Saudis Kill Suspects in Al-Qaida Oil Attack

RIYADH, Saudi Arabia -- Saudi forces on Monday killed five suspected militants believed to be linked to an al-Qaida attack on the world's biggest oil processing plant, the Saudi Interior Ministry said.

A shootout erupted at dawn after security forces besieged suspects in a villa in east Riyadh where several Western residential compounds are located.

An official statement said five men were killed and one other suspected militant was arrested elsewhere in the capital.

"Early this morning, security forces stormed a building in east Riyadh which a criminal gang was using as a centre for attacks and corruption," it said. "All five were killed after an intense exchange of fire."

The shootout took place days after al-Qaida suicide bombers tried to storm the Abqaiq oil facility in the first direct strike on a Saudi energy target since the militant group launched attacks aimed at toppling the U.S.-allied monarchy in 2003. The kingdom is the world's biggest oil exporter.

The men were hiding in a villa in a newly developed residential district near the al-Hamra area, where several Western housing compounds are located, security sources said.

Security sources said police had tracked down the militants after pursuing two vehicles that appeared on the surveillance video of the Abqaiq facility shortly before it was attacked.

One source said the men were also traced through Internet monitoring. An Internet statement issued over the weekend said al-Qaida was behind the Abqaiq attack.

Interior Ministry spokesman Mansour al-Turki said police had seized a large cache of explosives at the villa and that the suspected militant was being interrogated. He declined to say if he was on a list of most wanted al-Qaida fugitives.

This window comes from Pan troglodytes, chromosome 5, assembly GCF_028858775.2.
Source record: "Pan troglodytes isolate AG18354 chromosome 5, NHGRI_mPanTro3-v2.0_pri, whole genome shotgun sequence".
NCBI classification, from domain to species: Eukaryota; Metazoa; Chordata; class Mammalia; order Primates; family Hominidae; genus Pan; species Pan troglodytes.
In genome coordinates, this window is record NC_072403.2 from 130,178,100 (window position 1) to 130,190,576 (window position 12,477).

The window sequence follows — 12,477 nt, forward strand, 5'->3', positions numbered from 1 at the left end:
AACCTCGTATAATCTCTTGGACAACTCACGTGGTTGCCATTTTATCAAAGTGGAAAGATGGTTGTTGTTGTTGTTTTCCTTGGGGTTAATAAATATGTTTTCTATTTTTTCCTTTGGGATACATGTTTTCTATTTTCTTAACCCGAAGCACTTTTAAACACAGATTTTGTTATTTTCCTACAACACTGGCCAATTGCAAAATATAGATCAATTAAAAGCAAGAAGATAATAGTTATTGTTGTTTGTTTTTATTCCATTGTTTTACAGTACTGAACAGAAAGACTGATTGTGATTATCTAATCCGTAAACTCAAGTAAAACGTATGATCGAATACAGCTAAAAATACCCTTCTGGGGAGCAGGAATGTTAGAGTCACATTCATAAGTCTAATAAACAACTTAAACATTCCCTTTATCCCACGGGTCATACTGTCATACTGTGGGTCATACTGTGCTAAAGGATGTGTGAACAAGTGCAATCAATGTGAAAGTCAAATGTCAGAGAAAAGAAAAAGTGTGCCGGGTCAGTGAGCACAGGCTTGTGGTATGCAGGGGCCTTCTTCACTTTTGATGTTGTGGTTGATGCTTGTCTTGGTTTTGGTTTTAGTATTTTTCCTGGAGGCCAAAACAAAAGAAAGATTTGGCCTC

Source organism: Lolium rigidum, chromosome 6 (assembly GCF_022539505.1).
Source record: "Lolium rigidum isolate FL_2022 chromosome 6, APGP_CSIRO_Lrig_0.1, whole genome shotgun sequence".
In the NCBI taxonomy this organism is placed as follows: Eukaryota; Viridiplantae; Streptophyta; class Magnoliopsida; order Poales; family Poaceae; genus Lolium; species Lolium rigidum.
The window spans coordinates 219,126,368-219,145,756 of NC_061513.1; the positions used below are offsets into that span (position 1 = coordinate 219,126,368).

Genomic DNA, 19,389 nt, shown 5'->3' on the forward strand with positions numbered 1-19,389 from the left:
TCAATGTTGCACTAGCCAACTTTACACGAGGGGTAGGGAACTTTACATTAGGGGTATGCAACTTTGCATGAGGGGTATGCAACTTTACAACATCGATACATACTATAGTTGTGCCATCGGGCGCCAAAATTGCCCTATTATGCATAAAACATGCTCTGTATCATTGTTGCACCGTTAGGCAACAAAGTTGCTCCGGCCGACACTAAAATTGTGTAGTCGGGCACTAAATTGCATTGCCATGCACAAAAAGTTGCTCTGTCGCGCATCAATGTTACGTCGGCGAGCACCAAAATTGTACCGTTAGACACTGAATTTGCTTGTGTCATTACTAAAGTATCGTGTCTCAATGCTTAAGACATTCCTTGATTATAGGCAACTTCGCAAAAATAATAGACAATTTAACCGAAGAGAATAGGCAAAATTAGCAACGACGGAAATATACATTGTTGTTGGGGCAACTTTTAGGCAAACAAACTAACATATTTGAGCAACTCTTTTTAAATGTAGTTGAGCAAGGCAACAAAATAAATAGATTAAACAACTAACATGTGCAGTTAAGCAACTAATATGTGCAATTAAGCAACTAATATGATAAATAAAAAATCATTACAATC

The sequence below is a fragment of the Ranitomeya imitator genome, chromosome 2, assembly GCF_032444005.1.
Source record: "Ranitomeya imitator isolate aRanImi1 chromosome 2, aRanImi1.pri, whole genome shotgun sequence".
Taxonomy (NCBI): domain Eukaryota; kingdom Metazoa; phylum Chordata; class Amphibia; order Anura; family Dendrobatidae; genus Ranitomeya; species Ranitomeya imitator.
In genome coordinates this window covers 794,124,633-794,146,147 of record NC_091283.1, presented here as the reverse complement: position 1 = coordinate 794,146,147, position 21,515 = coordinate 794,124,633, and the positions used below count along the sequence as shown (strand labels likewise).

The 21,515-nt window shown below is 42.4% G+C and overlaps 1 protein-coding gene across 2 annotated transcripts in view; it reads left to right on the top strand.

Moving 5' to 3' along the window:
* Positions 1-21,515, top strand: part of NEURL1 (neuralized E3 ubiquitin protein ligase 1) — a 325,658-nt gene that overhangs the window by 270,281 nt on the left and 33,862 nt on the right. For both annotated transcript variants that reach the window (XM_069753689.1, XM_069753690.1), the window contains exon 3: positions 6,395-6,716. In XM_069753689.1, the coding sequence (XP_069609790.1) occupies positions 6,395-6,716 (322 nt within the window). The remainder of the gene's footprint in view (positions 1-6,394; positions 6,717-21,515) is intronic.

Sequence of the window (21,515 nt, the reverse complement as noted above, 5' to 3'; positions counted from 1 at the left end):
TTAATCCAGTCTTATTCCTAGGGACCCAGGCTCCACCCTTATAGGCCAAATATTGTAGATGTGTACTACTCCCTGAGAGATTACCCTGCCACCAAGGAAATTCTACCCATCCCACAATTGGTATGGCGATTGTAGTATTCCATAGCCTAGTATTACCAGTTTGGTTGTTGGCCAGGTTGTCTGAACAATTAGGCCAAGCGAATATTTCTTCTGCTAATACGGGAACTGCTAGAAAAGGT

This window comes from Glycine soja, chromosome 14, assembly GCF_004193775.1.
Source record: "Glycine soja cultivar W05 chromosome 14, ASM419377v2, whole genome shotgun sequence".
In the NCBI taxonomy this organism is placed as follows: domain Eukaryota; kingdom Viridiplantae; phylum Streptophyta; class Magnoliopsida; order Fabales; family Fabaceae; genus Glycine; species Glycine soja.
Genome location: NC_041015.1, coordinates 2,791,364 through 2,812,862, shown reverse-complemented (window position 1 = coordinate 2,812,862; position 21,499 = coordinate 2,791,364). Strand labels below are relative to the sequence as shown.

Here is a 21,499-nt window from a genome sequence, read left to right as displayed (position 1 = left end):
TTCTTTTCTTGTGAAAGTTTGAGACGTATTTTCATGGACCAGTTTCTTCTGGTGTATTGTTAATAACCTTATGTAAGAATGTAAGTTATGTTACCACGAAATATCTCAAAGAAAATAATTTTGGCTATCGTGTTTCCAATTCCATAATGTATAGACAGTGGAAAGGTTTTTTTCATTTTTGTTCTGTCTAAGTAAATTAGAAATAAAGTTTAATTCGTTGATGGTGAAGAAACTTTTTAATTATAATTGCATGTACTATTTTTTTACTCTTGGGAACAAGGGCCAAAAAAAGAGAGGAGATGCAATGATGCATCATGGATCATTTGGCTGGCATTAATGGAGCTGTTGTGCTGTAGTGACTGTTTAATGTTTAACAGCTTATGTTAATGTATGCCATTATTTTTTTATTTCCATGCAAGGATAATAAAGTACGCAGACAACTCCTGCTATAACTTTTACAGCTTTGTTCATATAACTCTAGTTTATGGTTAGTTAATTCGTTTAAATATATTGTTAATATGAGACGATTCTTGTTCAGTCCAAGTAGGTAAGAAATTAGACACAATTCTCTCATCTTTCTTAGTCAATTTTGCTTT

The Saudi wing of Osama bin Laden's network has been weakened by a government crackdown in which its leaders have been either killed or arrested.

Witnesses in Riyadh said they heard the sound of heavy gunfire and what appeared to be mortars as security forces surrounded the suburb and sealed it off before dawn.

"Around the time of dawn prayers, we heard the sound of shots and saw the sky light up. Then a short time later, there were heavy explosions," said journalist Odwan al-Ahmar, who lives in the area. The clashes trapped about two dozen worshippers in a mosque, he said.

The shootout ended after two hours with the deaths of all of the men inside the building, the security sources said.

The Abqaiq strike was the first major attack by militants opposed to the Saudi monarchy since suicide bombers tried to storm the Interior Ministry in Riyadh in December 2004.

Authorities say two of the bombers were on a list of top wanted al-Qaida-linked Islamic militants issued last year. Al-Qaida had previously identified them in an Internet statement posted on Saturday and vowed more attacks.

An Interior Ministry statement said the suicide bombers in Abqaiq had used two tons of explosives in their foiled attack, which caused a huge explosion at the gate of the facility.

The men killed on Monday have not yet been identified.